Regarding Kaimi’s comment on Jesus. While his mortality might from one perspective be the “less significant,” from a human perspective I think it the most significant. Indeed I think it was traditional Christianity’s feeling very uncomfortable with the humanity of God that led to many tendencies. (i.e. many human qualities are denied of Christ)

  8. Randall,
    your Story of Glory reminds me of Frost.

    “Our venture in revolution and outlawry
    Has justified itself in freedom’s story
    Right down to now in glory upon glory.”

  9. True enough Clark. Even the way I described the Greeks was simplistic. Even American thought is much more unified in my mind, though it may not seem so since we are in the middle of it.

  10. I also agree that Greek thinking was multi-faceted, etc. etc. The title was meant to be provocative, and I realize that I am isolating one ver small part of Greek culture.

  11. I don’t think American thought is that unified either. At least not in intellectual matters. There is still a strong current of superstition and mysticism. Some people are very pragmatic. Others are far more idealist. While there are some sweeping differences between us and say Europe, the fact is that I think there is more diversity now in America than there was say during the Renaissance.

    I suppose it is just something I’ve been considering given this attempt in philosophy the past few years to discuss thinkers in terms of the Hebrew and Greek mind.

  12. If “Greek” and “Hebrew” are anything more than metaphors loosely based on features of Old Testament thinking and 5th century B.C. Greek philosophy, then they are a mistake. Nevertheless, the metaphors are useful for talkinga bout some general tendencies and alternatives within our culture.

  13. I think the problem with this “greek” vs. “hebrew” thought is that Greek in conceived of as the “language” of modern science and Hebrew is conceived of as the “language” of scripture and spiritual phenomena. This divide is then “contaminated” by writings by several LDS writers on how Greek philosophy brought about the apostasy. In effect the dichotomy then becomes “Greek = bad” and “Hebrew = good.”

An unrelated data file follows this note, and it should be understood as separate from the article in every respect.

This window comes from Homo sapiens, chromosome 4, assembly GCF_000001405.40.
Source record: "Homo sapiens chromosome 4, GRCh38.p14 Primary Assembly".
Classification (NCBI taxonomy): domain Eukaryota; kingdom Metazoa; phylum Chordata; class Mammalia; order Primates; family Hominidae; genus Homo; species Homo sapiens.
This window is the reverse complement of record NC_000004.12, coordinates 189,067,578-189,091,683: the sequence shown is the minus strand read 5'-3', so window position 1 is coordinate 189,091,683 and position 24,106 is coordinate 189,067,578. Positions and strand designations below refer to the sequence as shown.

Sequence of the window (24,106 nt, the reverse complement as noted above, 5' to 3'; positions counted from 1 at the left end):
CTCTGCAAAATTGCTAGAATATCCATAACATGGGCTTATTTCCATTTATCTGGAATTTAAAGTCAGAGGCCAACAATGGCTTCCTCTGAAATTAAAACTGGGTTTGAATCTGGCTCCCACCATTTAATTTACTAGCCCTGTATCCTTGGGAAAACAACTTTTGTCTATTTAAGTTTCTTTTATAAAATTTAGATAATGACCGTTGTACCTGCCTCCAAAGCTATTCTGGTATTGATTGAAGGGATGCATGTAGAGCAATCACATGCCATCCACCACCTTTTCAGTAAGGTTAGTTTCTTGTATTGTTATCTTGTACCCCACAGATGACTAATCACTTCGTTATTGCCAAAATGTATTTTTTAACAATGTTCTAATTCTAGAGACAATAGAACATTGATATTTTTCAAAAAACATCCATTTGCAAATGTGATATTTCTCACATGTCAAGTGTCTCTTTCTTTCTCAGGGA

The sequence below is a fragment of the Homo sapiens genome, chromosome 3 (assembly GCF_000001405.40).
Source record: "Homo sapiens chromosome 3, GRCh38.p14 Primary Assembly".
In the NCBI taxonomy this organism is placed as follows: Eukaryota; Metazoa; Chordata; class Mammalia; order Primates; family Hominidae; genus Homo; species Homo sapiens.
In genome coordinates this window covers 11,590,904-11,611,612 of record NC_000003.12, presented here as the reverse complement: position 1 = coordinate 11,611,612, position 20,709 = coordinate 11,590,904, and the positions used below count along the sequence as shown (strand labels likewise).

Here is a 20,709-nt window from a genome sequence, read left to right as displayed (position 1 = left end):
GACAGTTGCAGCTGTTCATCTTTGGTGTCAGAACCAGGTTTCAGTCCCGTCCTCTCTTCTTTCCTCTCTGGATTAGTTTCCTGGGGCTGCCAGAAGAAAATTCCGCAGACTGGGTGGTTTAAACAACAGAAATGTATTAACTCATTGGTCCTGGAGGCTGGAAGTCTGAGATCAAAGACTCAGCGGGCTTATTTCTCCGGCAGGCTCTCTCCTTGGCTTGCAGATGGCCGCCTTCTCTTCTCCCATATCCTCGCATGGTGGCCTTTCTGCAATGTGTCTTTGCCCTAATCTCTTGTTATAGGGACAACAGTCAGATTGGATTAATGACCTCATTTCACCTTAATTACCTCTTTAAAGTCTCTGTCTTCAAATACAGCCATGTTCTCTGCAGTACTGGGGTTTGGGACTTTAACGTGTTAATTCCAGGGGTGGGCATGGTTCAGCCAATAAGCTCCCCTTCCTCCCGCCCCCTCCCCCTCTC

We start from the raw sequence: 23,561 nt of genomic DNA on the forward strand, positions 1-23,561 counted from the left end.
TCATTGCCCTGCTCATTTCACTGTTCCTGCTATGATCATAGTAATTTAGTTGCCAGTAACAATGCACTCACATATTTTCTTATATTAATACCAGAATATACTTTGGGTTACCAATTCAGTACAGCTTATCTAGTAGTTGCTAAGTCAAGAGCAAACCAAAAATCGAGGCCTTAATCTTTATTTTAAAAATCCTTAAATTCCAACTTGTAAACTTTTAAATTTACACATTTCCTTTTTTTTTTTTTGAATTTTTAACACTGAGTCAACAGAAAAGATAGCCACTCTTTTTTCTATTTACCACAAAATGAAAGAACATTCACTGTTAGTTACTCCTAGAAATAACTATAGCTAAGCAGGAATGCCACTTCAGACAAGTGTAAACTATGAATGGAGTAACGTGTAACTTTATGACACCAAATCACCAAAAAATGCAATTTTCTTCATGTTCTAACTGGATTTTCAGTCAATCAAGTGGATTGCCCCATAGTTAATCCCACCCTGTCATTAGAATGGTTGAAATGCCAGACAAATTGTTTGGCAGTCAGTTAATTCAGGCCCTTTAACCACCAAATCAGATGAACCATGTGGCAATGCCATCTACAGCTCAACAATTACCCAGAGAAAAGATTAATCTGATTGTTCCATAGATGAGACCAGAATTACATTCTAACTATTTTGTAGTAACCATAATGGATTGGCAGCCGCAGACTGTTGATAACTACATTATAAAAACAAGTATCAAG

The problem with this view is, of course, that Nephi isn’t exactly positive towards the Hebrew way of speaking and thinking, considering it at best unnecessarily complex. Likewise when Greek is connected to either science or apostasy it involves far more than a metaphor and often a distortion.

    I recognize not everyone does this and that sometimes the taxonomy can be helpful. (It’s certainly been helpful for me at times) But I guess I’ve just become aware of the dangers when I see the metaphors and taxonomy put to uses they ought not.

  14. ok back to the fundamental nature of god. that “you are the temple of god and the spirit of god is within you” lightly mentioned in the accepted new testament, but a fundamental to the gnostics and the greeks.. contrast the eastern catholics where it is man’s responsibility to follow the will of god, not to define/invent/limit/expand god, since god’s nature (pardon the limit) is eternal and not subject to man. eternal life seems to have the same shroud, the desire to accept god’s knowledge of us as we really are, verses our immediate need to exist in the eyes of other men. can we trust god, or do we need to rely on the raster refresh of the flesh. to see the same conflict in brother joseph is not suprising. can we accept the greek rationalization and still follow the christ?? i suppose that would push us from homer and the heros to plato and the vox publicae, but then what do i know, never read greek, and latin only poorly. and kebrew is almost a hot chocolate drink, that is to saw “what we loose without the context.

  15. More on reconciling Greek heroism with Christian humility (i.e., our aspirations to deity with our acknowledgement of Deity):

    I think the difference is that Greek heroism is solitary, whereas the kind of heroism we aspire to is always binary–I am exalted in God and He in me. Or, one might say, the difference is that fame for the Greeks was the plaudits of the many and a repute that went down into history. For us fame is the plaudits of the One and a repute in eternity. ‘Well done, thou good and faithful servant,’ etc.

  16. “The whole earth is the tomb of heroic men, and their story is not graven on stones over their clay, but abides everywhere without visible symbol, woven into the stuff of other men’s lives”